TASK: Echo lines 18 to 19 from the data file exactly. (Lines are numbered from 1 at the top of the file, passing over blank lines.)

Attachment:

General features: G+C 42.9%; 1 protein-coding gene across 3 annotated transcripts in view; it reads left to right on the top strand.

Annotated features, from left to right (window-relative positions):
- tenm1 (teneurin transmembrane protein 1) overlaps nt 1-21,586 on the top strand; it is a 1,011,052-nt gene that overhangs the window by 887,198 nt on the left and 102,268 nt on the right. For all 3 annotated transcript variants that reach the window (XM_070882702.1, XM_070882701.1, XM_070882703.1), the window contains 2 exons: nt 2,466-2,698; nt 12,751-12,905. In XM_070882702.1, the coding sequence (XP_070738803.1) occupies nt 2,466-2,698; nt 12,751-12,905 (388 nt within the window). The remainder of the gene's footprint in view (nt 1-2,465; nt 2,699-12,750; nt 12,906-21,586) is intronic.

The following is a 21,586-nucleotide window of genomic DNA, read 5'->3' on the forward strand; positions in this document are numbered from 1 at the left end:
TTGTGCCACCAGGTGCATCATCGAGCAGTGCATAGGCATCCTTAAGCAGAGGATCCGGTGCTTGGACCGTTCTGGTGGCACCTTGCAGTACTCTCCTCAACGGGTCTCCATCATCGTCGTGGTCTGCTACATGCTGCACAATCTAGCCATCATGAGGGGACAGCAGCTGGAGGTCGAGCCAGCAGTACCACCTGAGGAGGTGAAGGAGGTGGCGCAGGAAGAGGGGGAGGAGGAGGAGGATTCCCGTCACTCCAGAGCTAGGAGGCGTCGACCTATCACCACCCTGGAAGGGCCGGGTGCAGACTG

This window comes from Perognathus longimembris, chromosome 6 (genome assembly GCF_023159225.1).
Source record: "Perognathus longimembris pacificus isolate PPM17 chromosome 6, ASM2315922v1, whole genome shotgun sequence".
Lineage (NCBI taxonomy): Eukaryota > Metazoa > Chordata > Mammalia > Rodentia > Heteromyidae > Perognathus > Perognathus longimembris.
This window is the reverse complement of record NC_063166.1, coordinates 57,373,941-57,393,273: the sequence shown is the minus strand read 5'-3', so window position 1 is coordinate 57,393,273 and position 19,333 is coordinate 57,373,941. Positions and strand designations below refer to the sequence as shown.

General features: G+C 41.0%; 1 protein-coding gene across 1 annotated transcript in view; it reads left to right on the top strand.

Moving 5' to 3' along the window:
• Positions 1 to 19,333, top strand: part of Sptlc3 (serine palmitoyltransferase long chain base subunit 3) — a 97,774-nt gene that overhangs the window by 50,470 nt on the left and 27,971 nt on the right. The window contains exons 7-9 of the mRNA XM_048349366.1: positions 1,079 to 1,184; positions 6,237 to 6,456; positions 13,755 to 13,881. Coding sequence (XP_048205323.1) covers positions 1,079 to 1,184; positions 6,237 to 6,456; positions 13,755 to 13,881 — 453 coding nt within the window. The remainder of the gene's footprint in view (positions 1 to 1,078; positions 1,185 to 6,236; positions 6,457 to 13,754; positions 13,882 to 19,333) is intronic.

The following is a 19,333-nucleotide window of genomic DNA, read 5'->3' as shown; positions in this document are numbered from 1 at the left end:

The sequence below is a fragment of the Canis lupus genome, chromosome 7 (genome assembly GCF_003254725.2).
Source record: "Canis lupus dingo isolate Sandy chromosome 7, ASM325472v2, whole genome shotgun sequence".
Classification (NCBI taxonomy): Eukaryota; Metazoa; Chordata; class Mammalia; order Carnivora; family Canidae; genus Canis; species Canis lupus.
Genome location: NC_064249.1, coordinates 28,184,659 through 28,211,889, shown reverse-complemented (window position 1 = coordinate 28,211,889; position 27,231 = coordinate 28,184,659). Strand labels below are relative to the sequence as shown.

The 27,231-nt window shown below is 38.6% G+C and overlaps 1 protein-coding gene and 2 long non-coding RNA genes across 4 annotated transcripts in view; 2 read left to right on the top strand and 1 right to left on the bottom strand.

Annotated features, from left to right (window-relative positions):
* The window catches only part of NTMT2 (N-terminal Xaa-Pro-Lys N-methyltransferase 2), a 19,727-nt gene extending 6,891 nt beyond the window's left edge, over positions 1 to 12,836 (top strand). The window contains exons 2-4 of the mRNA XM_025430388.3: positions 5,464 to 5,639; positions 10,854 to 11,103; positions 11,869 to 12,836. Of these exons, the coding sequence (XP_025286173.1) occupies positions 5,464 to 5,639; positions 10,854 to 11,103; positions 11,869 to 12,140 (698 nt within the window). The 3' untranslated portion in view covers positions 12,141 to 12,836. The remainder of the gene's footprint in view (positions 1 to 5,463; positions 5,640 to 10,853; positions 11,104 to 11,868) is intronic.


The 27,231-nt window shown below is 38.6% G+C and overlaps 1 protein-coding gene and 2 long non-coding RNA genes across 4 annotated transcripts in view; 2 read left to right on the top strand and 1 right to left on the bottom strand.

Annotated features, from left to right (window-relative positions):